It occurred to me earlier that because The Monday Memo got derailed by Christmas Eve and New Years Eve and all the related holiday shenanigans, you’ve missed a few things that have been going down over here at Marmalade HQ.
Exciting things. Like the bi-fold door to the closet-under-the-stairs being replaced by a *proper* door. To appreciate why this is so exciting you would need to understand that since the pantry lost the fight with my contractor’s crowbar back in November, the cat food has been relocated to the aforementioned closet. The cats were thrilled about the relocation. They can open a bi-fold door with ease. So for 3 months I’ve had a chair wedged under the door knob to prevent a month’s worth of food being chowed down in 2 days. Given that this closet also houses the shoes, the cowboy boots, the coats, the baseball caps and floppy straw hats, not to mention the water main shut-off, having to un-wedge and re-wedge a chair multiple times a day lost it’s appeal about 3½ days after the pantry was demolished. Then, in a flash of inspiration, I wondered if the pantry frame and door that have been lolling in the garage for the last 3 months would fit the closet. You know, the frame and door that I have been walking by at least twice a day when getting the car in and out of the garage. The frame and door that are now on guard duty at the closet. The cats are not amused. Penelope is particularly fed up because she can no longer hide in there and freak the house-sitters out. I am hoping Penelope will soon forget she’s fed up.
I’m hoping you’ve all forgotten that you’re fed up with turkey now that the holidays are but a fading memory – carefully packed up with the baubles and wreaths in that tattered box in the garage. It would be quite terrible if you made this for dinner and there was eye-rolling and murmurs rippling round the table like a stationary Mexican Wave without the cheer. Because this casserole is awesome.
I took some into the studio for Bailor a few weeks back and he scarfed it down like it was his last meal. He declared it to be like eating Chicken Pot Pie. Without the pie bit. Between you and me, I’m confused. When I hear the word “casserole”, I think of a stew. It’s the Brit in me. So when I was newly landed on this great chunk of land and introduced to my first American casserole, I was a bit bewildered. It was as much like a stew as a baseball cap is like a floppy straw hat. Since then I have determined “casserole” seems to be a blanket term for anything baked in the oven in a deep dish. Which would include lasagna, shepherd’s pie and moussaka. Clearly not casseroles. And then I noticed – almost without exception – the meals I’ve encountered called a “casserole” involved a can of condensed soup, which would normally find me running from the building screaming. Truth be told, I still don’t know what a casserole really is an America, but I am going with the whole deep-dish-and-baked-in-the-oven theory, because frankly, I’ve not been able to make anything else make sense. I think most Brits would call American casseroles a “bake”. Except this particular recipe would definitely not be a British “bake”. Then Bailor piped up with the words “Chicken Pot Pie”, except it has no “pie”. It’s more like a Quiche, but without the pastry. Really it’s a massive omelet. So I called it “casserole”, because for reasons that escape me entirely, it seemed the best fit. Now we can all be confused together.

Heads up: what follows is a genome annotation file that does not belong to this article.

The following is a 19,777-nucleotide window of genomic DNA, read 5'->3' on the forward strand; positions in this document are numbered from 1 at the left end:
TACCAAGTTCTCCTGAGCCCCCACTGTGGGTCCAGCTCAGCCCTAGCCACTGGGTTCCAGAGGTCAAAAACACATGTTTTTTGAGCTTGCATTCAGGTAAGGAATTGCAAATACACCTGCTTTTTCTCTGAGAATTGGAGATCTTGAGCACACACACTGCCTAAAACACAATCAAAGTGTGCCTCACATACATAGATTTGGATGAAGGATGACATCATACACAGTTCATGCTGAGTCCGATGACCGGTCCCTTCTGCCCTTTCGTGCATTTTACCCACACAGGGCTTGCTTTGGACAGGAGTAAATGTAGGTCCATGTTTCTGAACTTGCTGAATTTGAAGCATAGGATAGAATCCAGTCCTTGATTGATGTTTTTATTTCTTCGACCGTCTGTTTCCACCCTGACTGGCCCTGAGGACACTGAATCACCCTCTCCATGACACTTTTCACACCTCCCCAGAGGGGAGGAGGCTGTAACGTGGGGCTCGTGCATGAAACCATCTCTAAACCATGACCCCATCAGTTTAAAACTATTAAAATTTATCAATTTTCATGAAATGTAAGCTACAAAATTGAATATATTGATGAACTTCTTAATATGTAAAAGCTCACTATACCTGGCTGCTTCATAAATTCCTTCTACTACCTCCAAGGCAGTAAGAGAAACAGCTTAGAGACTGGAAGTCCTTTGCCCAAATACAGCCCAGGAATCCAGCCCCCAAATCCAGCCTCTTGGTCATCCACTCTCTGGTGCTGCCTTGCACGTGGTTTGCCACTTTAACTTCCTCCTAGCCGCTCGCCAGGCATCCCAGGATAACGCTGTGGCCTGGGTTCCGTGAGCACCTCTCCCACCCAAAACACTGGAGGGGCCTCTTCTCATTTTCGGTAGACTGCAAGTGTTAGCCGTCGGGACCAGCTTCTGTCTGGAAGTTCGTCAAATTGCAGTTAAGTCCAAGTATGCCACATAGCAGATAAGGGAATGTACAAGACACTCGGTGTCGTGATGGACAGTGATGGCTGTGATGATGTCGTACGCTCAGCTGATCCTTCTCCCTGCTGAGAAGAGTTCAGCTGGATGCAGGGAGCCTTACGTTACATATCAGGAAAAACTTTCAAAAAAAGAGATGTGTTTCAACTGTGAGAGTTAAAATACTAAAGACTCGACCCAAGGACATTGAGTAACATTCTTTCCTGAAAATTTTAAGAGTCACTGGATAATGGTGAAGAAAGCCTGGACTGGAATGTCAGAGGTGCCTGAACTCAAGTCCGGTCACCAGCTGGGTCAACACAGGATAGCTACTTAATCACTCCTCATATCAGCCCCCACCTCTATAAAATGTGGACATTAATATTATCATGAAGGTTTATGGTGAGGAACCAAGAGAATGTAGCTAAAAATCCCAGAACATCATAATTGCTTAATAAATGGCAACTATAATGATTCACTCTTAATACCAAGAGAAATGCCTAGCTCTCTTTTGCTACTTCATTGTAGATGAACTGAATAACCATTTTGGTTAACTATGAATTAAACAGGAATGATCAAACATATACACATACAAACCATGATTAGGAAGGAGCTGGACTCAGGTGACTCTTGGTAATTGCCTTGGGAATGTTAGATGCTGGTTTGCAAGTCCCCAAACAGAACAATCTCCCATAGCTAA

This turned out to be perfect for just about every meal you can think of – breakfast, check; lunch – check; dinner – check; snack – check. It would not, however, be my first choice for dessert. It is fabulous hot right out the oven, but once cold, it can easily be transported for lunch and eaten either warm or cold. It is majorly filling, and there’s a whole bunch of veggies baked right in, so if you were not in a place where you could add some exciting sides or a glorious salad, you’d still be doing good. Or, consider a hybrid – take this in for lunch and grab the greens from the cafe, if your work place provides one. I find it much easier to avoid cafe *inSANEity if I don’t make eye contact with anything other than the salad bar.
I don’t often make my recipes twice, as I am always conjuring up something new for you. This I have made several times. It’s (at least) 4 days worth of lunch right there – brilliant if there’s a super-busy week ahead. Whatever you decide to call it.
- Coconut oil spray
- 1lb roasted turkey, chopped
- ½ lb leeks, finely chopped
- 2 oz celery, finely chopped
- 2 tsp dried sage
- 1 cup non-fat cottage cheese
- 8 eggs
- Lemon pepper to taste
- ¼ cup Parmesan cheese, grated
- Spray a 7 x 11″ / 4 pint / 2 quart baking dish with coconut oil.
- In a bowl, mix the turkey, leeks, celery, sage and cottage cheese together.
- Spread the turkey mixture evenly in the baking dish.
- In the bowl, whisk the eggs and lemon pepper well.
- Pour the eggs evenly over the turkey mixture.
- Sprinkle the grated Parmesan evenly over the surface.
- Carefully place the baking dish in the oven.
- Bake at 375 F for 40 minutes, until the top is golden brown and a skewer poked into the middle comes out clean.
*SANE™, inSANE, SANEity – terms used in Jonathan Bailor’s book, The Smarter Science of Slim.